8. You mean for the Boxing Day blizzard? I attached an interpolation that I created using GHCND/PNS observations. I created 200 other interpolations/images. I'm sure I'm not the only one who did this... Right? Anywho, I created the plots to determine the most significant snowfall event since 1900 on a grid. If you're looking for snowfall maps since 2008, I'd recommend checking out the NSA product: https://www.nohrsc.noaa.gov/snowfall/ They create their plots using in-situ observations, SLR climatology, Stage IV precipitation analysis (from Radar), and other gridded analysis products: https://www.weather.gov/media/notification/tins/tin15-05bigrsc_snowfall_aaa.pdf
  9. I added more events. When I'm running/waiting on simulations at work, I run atmospheric simulations that'd interest me. I also added radar mosaics superimposed with observations and Atlantic basin, tropical disturbance storm tracks (by year) from ~1850 to 2020. This is done solely out of personal interest. I definitely used audio from several members of this forum, if you'd like me to remove the audio from the videos, let me know :). Otherwise, if you'd like me to run an additional simulation, give me a date and I'll consider initializing one. These are strictly deterministic (WRFv4.2) simulations with additional post-processing (unified post-processor/a Python library) utilities. Despite using analysis data (not forecasted data for the IC/BC's!!!), some events performed surprisingly poor ('Nemo' and the 'Boston Debacle' snowstorm to name a few). All events were evaluated at the surface and aloft when applicable. If you'd like to view the script I use to plot or run the simulations, let me know. I automated most tasks (.py>>.ncl>>.csh).
  10. Hey guys, I've been running WRFv4.2.2 simulations for funzies lately. I configured WRFv4.2.2 w/1 parent (12km) and one nested (4km) domain. My nested domain (4km) encompasses all of New York City. If you'd like to view graphics of some notorious weather events, click the links below ... Keep in mind, my focal point is New England so some of these events weren't that interesting for the New York City area. Winter Storms (testing extratropical namelist options) Jan, 2005 - https://www.youtube.com/watch?v=Pe_75ngrc8Y&li st=PL7uw9vTkqQwp1s4oh6TRd8qm6StglCkUd&index=5 Apr, 1997 - https://www.youtube.com/watch?v=uEmCRmaUPtY&list=PL7uw9vTkqQwp1s4oh6TRd8qm6StglCkUd&index=2 Jan, 1996 - https://www.youtube.com/watch?v=J4o1Nz9wdBw&t=136s Mar, 1993 - https://www.youtube.com/watch?v=kyZWFzDvS4k&list=PL7uw9vTkqQwp1s4oh6TRd8qm6StglCkUd&index=3 Feb, 1978 - https://www.youtube.com/watch?v=sm3ipMFoHoE&list=PL7uw9vTkqQwp1s4oh6TRd8qm6StglCkUd Tropical Events (testing tropical namelist options) Irene - https://www.youtube.com/watch?v=GNhYYvrQrPc&t=252s Bob - https://www.youtube.com/watch?v=FmbhsaFaC4k&list=PL7uw9vTkqQwrX5nzMSy4qFQbTqU9WCqha&index=1 Gloria - https://www.youtube.com/watch?v=60wBgKfBrHg&list=PL7uw9vTkqQwrX5nzMSy4qFQbTqU9WCqha&index=3 Freezing Rain Events (testing p-type algorithm): Dec, 2008 - https://www.youtube.com/watch?v=sNkfVaudVZ8&list=PL7uw9vTkqQwrfqeW1diEdDmR_wGGvgjZC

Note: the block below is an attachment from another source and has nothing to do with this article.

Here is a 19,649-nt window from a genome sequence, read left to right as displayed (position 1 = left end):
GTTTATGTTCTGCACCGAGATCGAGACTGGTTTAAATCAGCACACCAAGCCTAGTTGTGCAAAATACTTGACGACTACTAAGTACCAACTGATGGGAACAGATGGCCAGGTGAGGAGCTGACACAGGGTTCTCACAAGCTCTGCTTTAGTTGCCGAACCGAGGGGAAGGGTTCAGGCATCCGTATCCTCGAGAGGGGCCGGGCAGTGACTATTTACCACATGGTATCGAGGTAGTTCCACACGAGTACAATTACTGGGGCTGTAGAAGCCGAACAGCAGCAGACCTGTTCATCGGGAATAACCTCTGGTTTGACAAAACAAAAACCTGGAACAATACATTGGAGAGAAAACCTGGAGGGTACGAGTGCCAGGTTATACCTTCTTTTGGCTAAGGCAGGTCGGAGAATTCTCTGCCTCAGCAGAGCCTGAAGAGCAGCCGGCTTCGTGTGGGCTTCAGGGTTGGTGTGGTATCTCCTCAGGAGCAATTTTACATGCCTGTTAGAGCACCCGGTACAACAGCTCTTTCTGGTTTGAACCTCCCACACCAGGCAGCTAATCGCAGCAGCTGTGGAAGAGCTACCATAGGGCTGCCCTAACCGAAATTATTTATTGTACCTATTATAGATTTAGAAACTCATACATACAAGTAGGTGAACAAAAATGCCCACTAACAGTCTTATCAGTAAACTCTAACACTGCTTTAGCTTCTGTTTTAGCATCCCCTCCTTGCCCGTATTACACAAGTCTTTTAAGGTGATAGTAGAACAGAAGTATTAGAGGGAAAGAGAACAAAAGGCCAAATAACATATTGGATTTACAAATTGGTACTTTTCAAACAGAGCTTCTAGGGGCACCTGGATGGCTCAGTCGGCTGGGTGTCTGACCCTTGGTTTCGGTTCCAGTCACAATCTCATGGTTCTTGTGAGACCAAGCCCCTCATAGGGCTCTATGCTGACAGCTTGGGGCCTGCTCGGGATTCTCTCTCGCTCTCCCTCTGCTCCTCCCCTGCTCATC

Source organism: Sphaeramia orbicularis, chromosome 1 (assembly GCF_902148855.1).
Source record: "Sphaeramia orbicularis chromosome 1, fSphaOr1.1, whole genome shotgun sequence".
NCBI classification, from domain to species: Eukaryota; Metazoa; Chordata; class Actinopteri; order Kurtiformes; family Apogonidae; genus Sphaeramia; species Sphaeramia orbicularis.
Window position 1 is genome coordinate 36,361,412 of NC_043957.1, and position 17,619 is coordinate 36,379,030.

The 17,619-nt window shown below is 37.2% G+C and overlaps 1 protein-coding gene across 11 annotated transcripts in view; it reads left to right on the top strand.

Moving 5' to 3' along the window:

11. I ran additional simulations if anyone's curious. All of them are at the following paths. Winter Storms (testing extratropical namelist options) Jan, 2005 - https://www.youtube.com/watch?v=Pe_75ngrc8Y&li st=PL7uw9vTkqQwp1s4oh6TRd8qm6StglCkUd&index=5 Apr, 1997 - https://www.youtube.com/watch?v=uEmCRmaUPtY&list=PL7uw9vTkqQwp1s4oh6TRd8qm6StglCkUd&index=2 Jan, 1996 - https://www.youtube.com/watch?v=J4o1Nz9wdBw&t=136s Mar, 1993 - https://www.youtube.com/watch?v=kyZWFzDvS4k&list=PL7uw9vTkqQwp1s4oh6TRd8qm6StglCkUd&index=3 Feb, 1978 - https://www.youtube.com/watch?v=sm3ipMFoHoE&list=PL7uw9vTkqQwp1s4oh6TRd8qm6StglCkUd Tropical Events (testing tropical namelist options) Irene - https://www.youtube.com/watch?v=GNhYYvrQrPc&t=252s Bob - https://www.youtube.com/watch?v=FmbhsaFaC4k&list=PL7uw9vTkqQwrX5nzMSy4qFQbTqU9WCqha&index=1 Gloria - https://www.youtube.com/watch?v=60wBgKfBrHg&list=PL7uw9vTkqQwrX5nzMSy4qFQbTqU9WCqha&index=3 Freezing Rain Events (testing p-type algorithm): Dec, 2008 - https://www.youtube.com/watch?v=sNkfVaudVZ8&list=PL7uw9vTkqQwrfqeW1diEdDmR_wGGvgjZC Does anyone have any suggestions for my next 10 simulations? I'm looking for unique events. I'd like to try Hurricane Carol (1954 - test the reliability of ERA20c prior to 1985) and the Blizzard of 2013 next. Dec. 9, 2005 is really interesting too. Before any recommendation(s), I can run simulations with reasonable accuracy from 1978+ (so far) w/ERA5 and ERA20c reanalysis data.
  12. So about those armored millipedes/centipedes... Is there a way to get rid of or prevent them from entering my property? I'm finding them everywhere around my apartment. They creep me out. Something keeps eating my plants too . I had to move them inside.
  13. Glad you guys enjoyed it! There were a couple things that stood out to me: 1) The visibility observations for the RI station near Providence... The station dropped to 1 mile visibility at ~1pm on Feb 6th, then down to ~0.1 miles visibility for ~12 hours afterwards lol. 2) Wind gust >70mph in Boston. This was plotted twice... These observations were taken +-5 minutes from the simulation time stamp. 3) Several hours of mix/rain from Providence to Boston. I don't believe this occurred. For the ERA20C dataset, I can run simulations from 1900 to the current day. Some datasets go back <1900, but they likely won't perform well. I plan on doing this weekly for different events in and outside of the US out of curiosity. We'll see how the older simulations pan out, but the 78' simulation evaluated relatively well.
  14. Offer me some feedback, please! I ran WRF (+ some additional utilities) from 1978-02-04 to 1978-02-09 (for sh!ts and giggles) and created plots for two different grids (parent domain - d01 and 1 nested domain - d02). I added plots of temperature, wind speed, wind gusts, visibility, precipitation type, etc... and superimposed observations when applicable. The still images were looped to create a video and I added audio to, "set the mood." Since I ran a simulation on a historical blizzard, I figured the board would find it interesting. Admittedly, my video editing skills are poor...
  15. This methodology looks reasonable: https://carnotcycle.wordpress.com/2012/08/04/how-to-convert-relative-humidity-to-absolute-humidity/ You won't even need to convert your temperature (C) or relative humidity (%)... Just plug n' chug. To get kg/m3 from g/m3, just multiple g/m3 by 1kg/1000g == 1/1000.